…All the Marbles
The last film in Robert Aldrich’s storied career, this women’s wrestling “comedy” has been buried for years, only available in various edited VHS versions (a DVD is now available directly from Warner Brothers’ website). I tracked down an uncut version, obviously a bootleg and looking it. Considering the low-rent feel of the film (you won’t believe that a one-time celebrated director would slum this low for his own production company*), the visibility issues don’t get in the way, since the clichéd story gives way to plentiful nudity by the attractive stars and lots of Peter Falk mired in his role of sleazy patriarchal villain and hero/manager to our California Dolls.
Aldrich’s attempt to give the movie an epic and dramatic feel results in a nearly 2 hour film, the final wrestling sequence is a 30 minute match that actually takes up 30 minutes of screen time, and a very confused development of Falk’s character who is either a violent shyster and terrible businessman who beats up his ladies for no reason and manipulates them sexually, or their honorable [opera loving] hero and savior, only looking out for their best interests, both career-wise and morally. Any attempts at high-mindedness are completely nullified by an extended naked mud-wrestling scene and Burt Young (who had previously embarrassed himself in Aldrich’s The Choirboys) as some sort of promoter/gangster/rapist. The movie also never seems to decide whether it believes wrestling is real or fake which causes plenty of confusion especially as to why we should find most of the matches suspenseful.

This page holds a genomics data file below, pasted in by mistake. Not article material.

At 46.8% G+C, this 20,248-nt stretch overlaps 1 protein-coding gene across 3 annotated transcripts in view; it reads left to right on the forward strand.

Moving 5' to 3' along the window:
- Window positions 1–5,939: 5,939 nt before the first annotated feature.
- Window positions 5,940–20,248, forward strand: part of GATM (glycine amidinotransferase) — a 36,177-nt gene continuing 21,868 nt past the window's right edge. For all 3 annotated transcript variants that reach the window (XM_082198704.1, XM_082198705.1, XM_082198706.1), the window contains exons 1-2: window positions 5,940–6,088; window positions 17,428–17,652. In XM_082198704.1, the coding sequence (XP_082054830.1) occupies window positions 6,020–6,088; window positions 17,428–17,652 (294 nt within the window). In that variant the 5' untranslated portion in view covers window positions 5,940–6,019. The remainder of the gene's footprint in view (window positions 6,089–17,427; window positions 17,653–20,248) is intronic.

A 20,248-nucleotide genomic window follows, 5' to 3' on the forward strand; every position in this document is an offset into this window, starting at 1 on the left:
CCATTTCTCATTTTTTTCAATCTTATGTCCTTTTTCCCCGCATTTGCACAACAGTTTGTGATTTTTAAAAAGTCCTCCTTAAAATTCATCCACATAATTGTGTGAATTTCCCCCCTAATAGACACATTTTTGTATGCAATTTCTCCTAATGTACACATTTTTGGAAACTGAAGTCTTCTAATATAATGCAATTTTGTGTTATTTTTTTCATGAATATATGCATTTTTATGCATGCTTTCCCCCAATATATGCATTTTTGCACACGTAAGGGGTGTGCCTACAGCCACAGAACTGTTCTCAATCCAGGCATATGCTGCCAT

While it is easy to jump on …All the Marbles for being very poorly written and directed, it is always fascinating to see a director at the back end of his career, still taking himself seriously despite being involved in complete trash unaware of his massive misogyny and script limitations. Will his reaction be boredom and disinterest (like with J. Lee Thompson) or will he believe in himself entirely and go off the deep end, not willing to listen to any outside influences who might tell him to reign it in?
*Aldrich had done much to establish himself during Hollywood in the 1950’s and 60’s, making enough money after the success of The Dirty Dozen to free himself and start up his own production company. What is odd is the movies that resulted seemed no more independent and original than anything he made for a studio, one could easily argue even less so, including 3 films which would be fair competition for the worst of their decade (The Legend of Lylah Clare, The Choirboys, …All the Marbles), not that they aren’t entertaining, but mostly inadvertently.